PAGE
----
Improve Your Product Management Career with ProductTank Panellist Will Chan
Did you miss Brisbane's latest ProductTank event talking about all things Product Management, strategies for succeeding in interviews, and excelling in your career? Well, we interviewed Product Management Coach and Leader Will Chan for some invaluable career advice.

In case you didn’t catch Brisbane's latest ProductTank (where our own Reese Provost was a panellist on the night alongside three industry professionals) talking about all things Product Management, strategies for succeeding in interviews, and excelling in your career you can read what you missed right here!

We had a chat with Product Management Coach and Leader Will Chan—who was also a panellist at the event—for some invaluable advice in this space that might help you progress your career.


Can you share your journey of transitioning into product management?

“I did business marketing at university, and while there, I did a two-month contract job as a manual QA tester for, and I really enjoyed being in an office. So, I started applying for QA jobs, and I applied for one at Ladbrokes,” he says.

Will Chan ending up landing an interview with the Head of Product saying, “we got along like a house on fire”.

“The Head of Product said, 'I can hire you onto this QA budget, but I think you'd probably be better as a product person, and I can't pay you much, but I can get you in the door'.

Working for the company for a few months as a QA tester, he then headed straight into a product role.

“That's my journey in a nutshell.”


Did you face any challenges, and can you tell us how you overcame these?

“Number one, knowing this is the job that you want to do is the first challenge, and then the other difficulties are knowing there's a job like this that even exists, and knowing what that job entails.

If I were to go back and give myself advice, it would be to read a lot. There are so many online materials and a ton of books to learn from. My other advice is to connect in the network, as the product community is huge.”


Do you recommend any strategies for someone looking to transition into product management?

“From my experience, learn a lot about the profession, talk to as many people as possible, and find a mentor or someone who knows what they're doing to bounce ideas off.

I've told people to do fake case studies, and to imagine you're the product manager for Google Maps. What would you do next? Those kinds of questions are really good for training yourself.”

Will Chan recommends building a Squarespace website and putting your case studies online to brand yourself and network within the field.


Interviews can be quite challenging. Could you provide some tips or approaches that people can use to prepare for their upcoming interviews?

“Companies can interview product managers in many different ways, but essentially, they'll ask you product strategy and design questions.

They might ask tough estimation questions such as:


  • 'How many hours would it take 10 window cleaners to clean every window in Chicago?'
  • 'How many golf balls would fit into a Boeing 747?'


Or they might ask a whole bunch of interesting, high-level, and abstract questions such as:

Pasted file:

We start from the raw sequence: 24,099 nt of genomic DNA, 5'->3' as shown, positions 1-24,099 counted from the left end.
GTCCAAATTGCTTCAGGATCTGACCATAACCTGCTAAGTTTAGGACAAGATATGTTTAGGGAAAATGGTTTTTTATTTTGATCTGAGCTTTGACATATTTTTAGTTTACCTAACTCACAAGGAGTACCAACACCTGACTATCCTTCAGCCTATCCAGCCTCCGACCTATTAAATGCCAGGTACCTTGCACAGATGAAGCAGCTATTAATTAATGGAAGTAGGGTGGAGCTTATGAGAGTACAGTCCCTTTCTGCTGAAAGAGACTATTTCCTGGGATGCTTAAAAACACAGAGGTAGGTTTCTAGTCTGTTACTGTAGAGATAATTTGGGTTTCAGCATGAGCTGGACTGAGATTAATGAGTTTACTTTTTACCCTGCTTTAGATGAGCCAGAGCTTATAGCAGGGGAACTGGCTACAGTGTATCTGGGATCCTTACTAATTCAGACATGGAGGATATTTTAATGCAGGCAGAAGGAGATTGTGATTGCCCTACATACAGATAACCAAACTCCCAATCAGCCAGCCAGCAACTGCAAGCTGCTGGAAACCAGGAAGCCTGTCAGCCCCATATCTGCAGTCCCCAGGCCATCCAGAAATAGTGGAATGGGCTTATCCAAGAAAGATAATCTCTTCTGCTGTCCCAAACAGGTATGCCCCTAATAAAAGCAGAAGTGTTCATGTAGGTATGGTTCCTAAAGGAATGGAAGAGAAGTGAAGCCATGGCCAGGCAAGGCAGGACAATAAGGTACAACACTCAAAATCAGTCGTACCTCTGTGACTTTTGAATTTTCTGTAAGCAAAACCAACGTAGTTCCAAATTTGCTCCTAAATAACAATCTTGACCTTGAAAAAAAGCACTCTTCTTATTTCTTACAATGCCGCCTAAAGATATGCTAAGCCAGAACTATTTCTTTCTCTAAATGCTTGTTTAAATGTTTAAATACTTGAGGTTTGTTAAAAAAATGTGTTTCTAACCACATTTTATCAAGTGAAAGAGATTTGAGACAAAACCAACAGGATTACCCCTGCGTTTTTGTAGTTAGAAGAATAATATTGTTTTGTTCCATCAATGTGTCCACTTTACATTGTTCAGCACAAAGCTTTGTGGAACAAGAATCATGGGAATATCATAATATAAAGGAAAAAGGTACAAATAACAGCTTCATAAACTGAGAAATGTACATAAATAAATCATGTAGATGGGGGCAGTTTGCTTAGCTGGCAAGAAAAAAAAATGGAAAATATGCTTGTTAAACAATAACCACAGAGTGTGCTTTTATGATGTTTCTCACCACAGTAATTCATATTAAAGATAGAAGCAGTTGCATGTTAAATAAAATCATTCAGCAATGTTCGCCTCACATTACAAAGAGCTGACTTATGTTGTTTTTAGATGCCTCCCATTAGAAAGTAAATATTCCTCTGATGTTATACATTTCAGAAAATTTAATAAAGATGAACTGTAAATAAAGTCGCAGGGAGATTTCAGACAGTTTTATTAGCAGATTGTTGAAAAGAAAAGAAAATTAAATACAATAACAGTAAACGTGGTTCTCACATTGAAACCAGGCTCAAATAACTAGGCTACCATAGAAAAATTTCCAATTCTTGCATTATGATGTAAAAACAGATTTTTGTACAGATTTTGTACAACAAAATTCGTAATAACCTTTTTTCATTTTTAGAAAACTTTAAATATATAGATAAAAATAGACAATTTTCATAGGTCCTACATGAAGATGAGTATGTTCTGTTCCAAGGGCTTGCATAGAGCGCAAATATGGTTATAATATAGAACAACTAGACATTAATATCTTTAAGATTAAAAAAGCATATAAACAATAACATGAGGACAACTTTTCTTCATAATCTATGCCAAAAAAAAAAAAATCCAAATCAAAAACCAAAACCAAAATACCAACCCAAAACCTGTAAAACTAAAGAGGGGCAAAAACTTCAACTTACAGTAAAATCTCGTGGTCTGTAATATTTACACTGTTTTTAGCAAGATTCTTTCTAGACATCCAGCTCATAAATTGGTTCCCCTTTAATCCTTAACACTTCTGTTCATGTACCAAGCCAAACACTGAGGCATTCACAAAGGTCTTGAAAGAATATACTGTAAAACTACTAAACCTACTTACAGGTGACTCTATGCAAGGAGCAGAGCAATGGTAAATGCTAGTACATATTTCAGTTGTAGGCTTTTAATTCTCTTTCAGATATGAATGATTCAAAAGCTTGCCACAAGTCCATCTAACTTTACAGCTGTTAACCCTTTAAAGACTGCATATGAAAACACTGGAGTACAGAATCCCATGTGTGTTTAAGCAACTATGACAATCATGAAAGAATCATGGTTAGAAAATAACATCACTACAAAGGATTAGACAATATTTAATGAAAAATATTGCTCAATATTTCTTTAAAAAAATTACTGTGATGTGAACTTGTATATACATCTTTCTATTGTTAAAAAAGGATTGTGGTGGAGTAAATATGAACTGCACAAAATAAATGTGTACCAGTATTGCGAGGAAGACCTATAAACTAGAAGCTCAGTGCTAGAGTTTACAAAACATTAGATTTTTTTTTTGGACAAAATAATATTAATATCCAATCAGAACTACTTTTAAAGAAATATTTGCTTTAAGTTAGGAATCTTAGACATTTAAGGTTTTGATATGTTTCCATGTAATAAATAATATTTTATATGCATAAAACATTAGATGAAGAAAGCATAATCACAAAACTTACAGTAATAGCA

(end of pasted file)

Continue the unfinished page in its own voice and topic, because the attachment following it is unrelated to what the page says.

• 'How do you design an alarm clock for a deaf person?'
  • 'How do you create a keyboard for a blind person?'
  • 'How would you design a Google bike?'


When I was hiring for a junior, I said, 'What do you know about product management?’, ‘What have you read?’, ‘Who have you talked to?’, and ‘Have you really tried to understand what the job is?’."

Will Chan suggests coming up with a method and a process for answering these hard questions.

“Preparation wins over everything else,” he says.


What are some ways you suggest product managers can keep refining their skills?

“There's a whole bunch of webinars that are always popping up and excellent materials out there. However, be cautious with what materials you decide to take in and what you don't.”

Will Chan also mentions that talking to people in the field, seeing how they work, and learning from and connecting with industry professionals on LinkedIn is a way to keep refining your skills.

“Listen to the thought leaders,” he says.


Networking can play a crucial role in career transitions. How did you build your network within the industry?

“About two years ago, I decided I wanted to become a part of the Brisbane Product Management Network, and I gave myself personal OKRs. The objective was to be known in the Brisbane Product Management Community as someone who knows what they're doing. And my key results were hosting a successful ProductTank.

I recommend that others sit down and come up with their own plan to follow.”

He suggests for anyone wanting to build up their network to map out a certain number of events to attend and make a list of people to talk to.

“And don't back out at the last minute!".


How do you stay updated with the latest industry trends? What resources or learning platforms would you recommend?

“A formal learning platform software that I recommend is Reforge; the content is high-level. The ex-head of product from both Tinder and Eventbrite is on there, so legit people who you can trust are present on the platform.”



Did you miss out on securing tickets to the ProductTank event—'Transitioning and Excelling in Product Management' a few weeks ago or any other events we've hosted or sponsored before?

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